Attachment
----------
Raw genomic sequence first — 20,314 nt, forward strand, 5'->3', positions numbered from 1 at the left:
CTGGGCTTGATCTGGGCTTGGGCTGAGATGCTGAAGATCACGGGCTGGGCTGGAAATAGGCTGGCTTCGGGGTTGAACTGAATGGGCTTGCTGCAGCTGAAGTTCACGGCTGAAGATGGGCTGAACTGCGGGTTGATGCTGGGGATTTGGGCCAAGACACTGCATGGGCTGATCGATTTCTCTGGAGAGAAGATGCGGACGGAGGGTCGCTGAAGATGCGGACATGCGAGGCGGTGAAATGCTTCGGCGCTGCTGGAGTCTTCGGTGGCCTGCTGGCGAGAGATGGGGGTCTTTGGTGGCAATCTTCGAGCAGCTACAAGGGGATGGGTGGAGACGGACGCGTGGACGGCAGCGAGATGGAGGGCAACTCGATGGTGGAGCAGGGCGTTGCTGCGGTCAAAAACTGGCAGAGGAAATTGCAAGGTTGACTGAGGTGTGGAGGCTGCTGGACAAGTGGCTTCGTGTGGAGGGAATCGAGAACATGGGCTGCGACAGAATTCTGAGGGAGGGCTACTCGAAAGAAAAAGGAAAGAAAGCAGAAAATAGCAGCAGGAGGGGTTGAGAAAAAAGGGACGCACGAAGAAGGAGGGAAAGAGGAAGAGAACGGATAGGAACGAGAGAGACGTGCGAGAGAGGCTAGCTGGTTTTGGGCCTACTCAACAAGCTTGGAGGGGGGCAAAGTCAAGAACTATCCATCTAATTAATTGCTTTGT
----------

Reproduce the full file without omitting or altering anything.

Raw genomic sequence first — 20,314 nt, forward strand, 5'->3', positions numbered from 1 at the left:
CTGGGCTTGATCTGGGCTTGGGCTGAGATGCTGAAGATCACGGGCTGGGCTGGAAATAGGCTGGCTTCGGGGTTGAACTGAATGGGCTTGCTGCAGCTGAAGTTCACGGCTGAAGATGGGCTGAACTGCGGGTTGATGCTGGGGATTTGGGCCAAGACACTGCATGGGCTGATCGATTTCTCTGGAGAGAAGATGCGGACGGAGGGTCGCTGAAGATGCGGACATGCGAGGCGGTGAAATGCTTCGGCGCTGCTGGAGTCTTCGGTGGCCTGCTGGCGAGAGATGGGGGTCTTTGGTGGCAATCTTCGAGCAGCTACAAGGGGATGGGTGGAGACGGACGCGTGGACGGCAGCGAGATGGAGGGCAACTCGATGGTGGAGCAGGGCGTTGCTGCGGTCAAAAACTGGCAGAGGAAATTGCAAGGTTGACTGAGGTGTGGAGGCTGCTGGACAAGTGGCTTCGTGTGGAGGGAATCGAGAACATGGGCTGCGACAGAATTCTGAGGGAGGGCTACTCGAAAGAAAAAGGAAAGAAAGCAGAAAATAGCAGCAGGAGGGGTTGAGAAAAAAGGGACGCACGAAGAAGGAGGGAAAGAGGAAGAGAACGGATAGGAACGAGAGAGACGTGCGAGAGAGGCTAGCTGGTTTTGGGCCTACTCAACAAGCTTGGAGGGGGGCAAAGTCAAGAACTATCCATCTAATTAATTGCTTTGT